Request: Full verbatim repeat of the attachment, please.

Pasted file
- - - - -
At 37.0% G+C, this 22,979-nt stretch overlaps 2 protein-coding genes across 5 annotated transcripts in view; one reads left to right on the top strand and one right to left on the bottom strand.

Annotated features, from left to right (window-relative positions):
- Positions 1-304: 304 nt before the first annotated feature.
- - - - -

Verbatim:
At 37.0% G+C, this 22,979-nt stretch overlaps 2 protein-coding genes across 5 annotated transcripts in view; one reads left to right on the top strand and one right to left on the bottom strand.

Annotated features, from left to right (window-relative positions):
- Positions 1-304: 304 nt before the first annotated feature.